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Trampoline Injuries Study: With More Commercial Parks, More Boo-Boos

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By    |   Tuesday, 02 Aug 2016 12:11 PM

Trampoline parks are rising in popularity, and injuries have also risen, according to a new study.

The new research, published in the journal Pediatrics, indicated that U.S. emergency room visits for trampoline park injuries rose sharply from 581 in 2010 to 6,932 in 2014, according to data from the National Electronic Injury Surveillance System. The frequency of injuries related to home trampolines remained steady during that time.

Trampoline injuries cause about 100,000 emergency room visits each year, and the new study called trampoline park injuries an "emerging concern."

Sprains and fractures make up the majority of trampoline injuries, while severe injuries such as spinal cord damages and open fractures are reported more rarely. Trampoline parks result in more lower extremity fractures, whereas injuries on home trampolines more often involve elbows and forearms.

"Our concern is that there are more serious trampoline injuries [at parks] than on home trampolines," said Kathryn Kasmire, a pediatric emergency medicine fellow at the Connecticut Children's Medical Center and the University of Connecticut and an author of the study.

About 9 percent of injuries at trampoline parks result in hospital admissions compared with 5.2 percent from home trampoline injuries.

"I don't think parents realize how significant the injuries can be or how frequently they occur," Katherine Leaming-Van Zandt, an emergency medicine physician at Texas Children's Hospital, told NPR.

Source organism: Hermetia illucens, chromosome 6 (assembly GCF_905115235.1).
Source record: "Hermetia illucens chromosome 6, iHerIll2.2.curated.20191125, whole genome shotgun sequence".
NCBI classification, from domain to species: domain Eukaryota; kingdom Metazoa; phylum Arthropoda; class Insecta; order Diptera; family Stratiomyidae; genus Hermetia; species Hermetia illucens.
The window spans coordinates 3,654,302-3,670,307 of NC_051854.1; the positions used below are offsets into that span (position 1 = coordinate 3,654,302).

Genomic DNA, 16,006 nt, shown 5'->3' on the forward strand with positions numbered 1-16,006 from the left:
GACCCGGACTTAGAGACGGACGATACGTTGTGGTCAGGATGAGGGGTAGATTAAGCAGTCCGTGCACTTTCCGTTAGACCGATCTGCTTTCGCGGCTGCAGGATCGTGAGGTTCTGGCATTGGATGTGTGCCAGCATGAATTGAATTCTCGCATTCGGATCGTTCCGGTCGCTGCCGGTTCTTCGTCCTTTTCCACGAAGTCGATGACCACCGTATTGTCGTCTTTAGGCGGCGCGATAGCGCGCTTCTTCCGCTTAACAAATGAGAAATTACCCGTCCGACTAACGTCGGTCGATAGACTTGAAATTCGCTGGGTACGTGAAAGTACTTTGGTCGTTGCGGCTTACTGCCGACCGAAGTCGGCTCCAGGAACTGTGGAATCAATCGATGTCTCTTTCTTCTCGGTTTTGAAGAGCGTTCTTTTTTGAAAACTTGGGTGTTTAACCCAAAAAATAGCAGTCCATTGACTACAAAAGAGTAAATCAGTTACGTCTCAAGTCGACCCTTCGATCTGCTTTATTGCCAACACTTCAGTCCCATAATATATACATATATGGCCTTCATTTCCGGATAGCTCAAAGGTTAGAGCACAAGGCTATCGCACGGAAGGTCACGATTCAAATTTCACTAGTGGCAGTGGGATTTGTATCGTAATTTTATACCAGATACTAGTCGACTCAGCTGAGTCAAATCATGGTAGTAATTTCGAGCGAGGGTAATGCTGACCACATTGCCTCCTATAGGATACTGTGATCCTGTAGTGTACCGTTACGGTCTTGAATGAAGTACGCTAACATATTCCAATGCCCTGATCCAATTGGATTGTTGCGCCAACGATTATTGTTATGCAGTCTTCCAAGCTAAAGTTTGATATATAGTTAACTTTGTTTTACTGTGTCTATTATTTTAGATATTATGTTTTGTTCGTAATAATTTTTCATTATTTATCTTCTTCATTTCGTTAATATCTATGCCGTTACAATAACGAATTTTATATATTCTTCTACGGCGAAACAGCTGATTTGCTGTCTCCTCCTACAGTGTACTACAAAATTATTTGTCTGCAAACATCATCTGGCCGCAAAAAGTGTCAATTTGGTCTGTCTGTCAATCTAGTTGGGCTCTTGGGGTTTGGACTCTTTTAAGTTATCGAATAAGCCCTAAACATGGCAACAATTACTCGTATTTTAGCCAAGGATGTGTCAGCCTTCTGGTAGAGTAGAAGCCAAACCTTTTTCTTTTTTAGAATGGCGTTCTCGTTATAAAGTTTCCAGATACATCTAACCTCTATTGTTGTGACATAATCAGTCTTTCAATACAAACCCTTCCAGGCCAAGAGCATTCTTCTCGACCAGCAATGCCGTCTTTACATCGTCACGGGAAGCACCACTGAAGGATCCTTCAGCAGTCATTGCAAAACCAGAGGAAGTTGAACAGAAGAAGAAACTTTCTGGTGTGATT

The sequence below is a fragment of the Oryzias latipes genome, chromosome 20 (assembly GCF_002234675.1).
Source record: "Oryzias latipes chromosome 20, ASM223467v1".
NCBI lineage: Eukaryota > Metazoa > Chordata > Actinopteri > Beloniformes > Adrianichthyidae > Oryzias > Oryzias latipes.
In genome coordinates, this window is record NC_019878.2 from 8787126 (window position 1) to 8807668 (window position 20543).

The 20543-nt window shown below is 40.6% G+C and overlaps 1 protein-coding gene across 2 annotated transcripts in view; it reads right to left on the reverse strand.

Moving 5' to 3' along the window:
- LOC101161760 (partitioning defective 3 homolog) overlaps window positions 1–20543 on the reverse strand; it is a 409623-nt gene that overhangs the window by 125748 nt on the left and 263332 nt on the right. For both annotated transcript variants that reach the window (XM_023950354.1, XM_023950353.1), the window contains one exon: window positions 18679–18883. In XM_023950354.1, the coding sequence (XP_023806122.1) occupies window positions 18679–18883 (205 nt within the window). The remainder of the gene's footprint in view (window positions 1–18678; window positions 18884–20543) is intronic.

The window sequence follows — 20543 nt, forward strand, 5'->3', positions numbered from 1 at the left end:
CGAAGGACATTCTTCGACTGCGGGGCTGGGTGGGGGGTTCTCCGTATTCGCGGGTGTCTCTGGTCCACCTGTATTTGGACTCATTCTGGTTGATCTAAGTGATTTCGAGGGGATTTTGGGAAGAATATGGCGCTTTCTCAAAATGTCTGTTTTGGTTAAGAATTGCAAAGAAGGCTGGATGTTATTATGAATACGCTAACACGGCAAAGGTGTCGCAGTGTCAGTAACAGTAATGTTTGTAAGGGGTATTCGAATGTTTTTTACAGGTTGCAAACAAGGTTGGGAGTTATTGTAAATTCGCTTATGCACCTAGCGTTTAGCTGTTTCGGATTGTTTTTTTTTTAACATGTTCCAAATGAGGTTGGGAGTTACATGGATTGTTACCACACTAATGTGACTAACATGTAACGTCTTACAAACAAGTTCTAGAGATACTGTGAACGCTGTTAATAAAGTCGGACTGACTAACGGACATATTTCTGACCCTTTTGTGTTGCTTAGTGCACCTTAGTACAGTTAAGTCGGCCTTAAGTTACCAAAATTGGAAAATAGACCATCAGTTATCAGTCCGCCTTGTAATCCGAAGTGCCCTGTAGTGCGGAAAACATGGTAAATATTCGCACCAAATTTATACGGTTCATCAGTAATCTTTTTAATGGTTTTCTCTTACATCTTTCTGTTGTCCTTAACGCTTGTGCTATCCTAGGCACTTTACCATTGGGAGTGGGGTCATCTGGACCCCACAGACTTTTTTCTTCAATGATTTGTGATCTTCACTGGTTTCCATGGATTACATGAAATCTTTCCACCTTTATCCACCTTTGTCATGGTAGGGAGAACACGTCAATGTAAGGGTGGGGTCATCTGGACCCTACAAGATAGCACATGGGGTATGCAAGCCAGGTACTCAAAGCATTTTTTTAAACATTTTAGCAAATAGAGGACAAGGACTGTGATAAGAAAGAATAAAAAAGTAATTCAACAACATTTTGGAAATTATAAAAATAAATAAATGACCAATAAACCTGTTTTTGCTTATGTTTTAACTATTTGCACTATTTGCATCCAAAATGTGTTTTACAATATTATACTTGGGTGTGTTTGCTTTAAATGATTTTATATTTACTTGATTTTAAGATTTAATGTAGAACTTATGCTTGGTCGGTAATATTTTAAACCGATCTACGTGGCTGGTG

The International Association of Trampoline Parks responded to the study in a statement, saying more than 50 million people visited trampoline parks in North America within the last year, and that the increase in injuries is natural with the growth of the industry.

"The IATP agrees that trampoline jumping is best enjoyed when appropriate safety measures are in place. … We believe that the positives of youth recreational sports far outweigh the negatives and we are actively engaged in programs aimed at promoting the safety and well-being of jumpers who visit our member parks," the association said in the statement.

The American Academy of Pediatrics advises
against trampoline use by children, saying the potential for severe injury is high. Multiple jumpers and tricks like somersaulting and flipping increase the risks. The AAP noted that injuries occur even with adult supervision, enclosures, and padding.

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Trampoline parks are rising in popularity, and injuries have also risen, according to a new study.
trampoline, injuries, study, fractures, parks
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2016-11-02
Tuesday, 02 Aug 2016 12:11 PM
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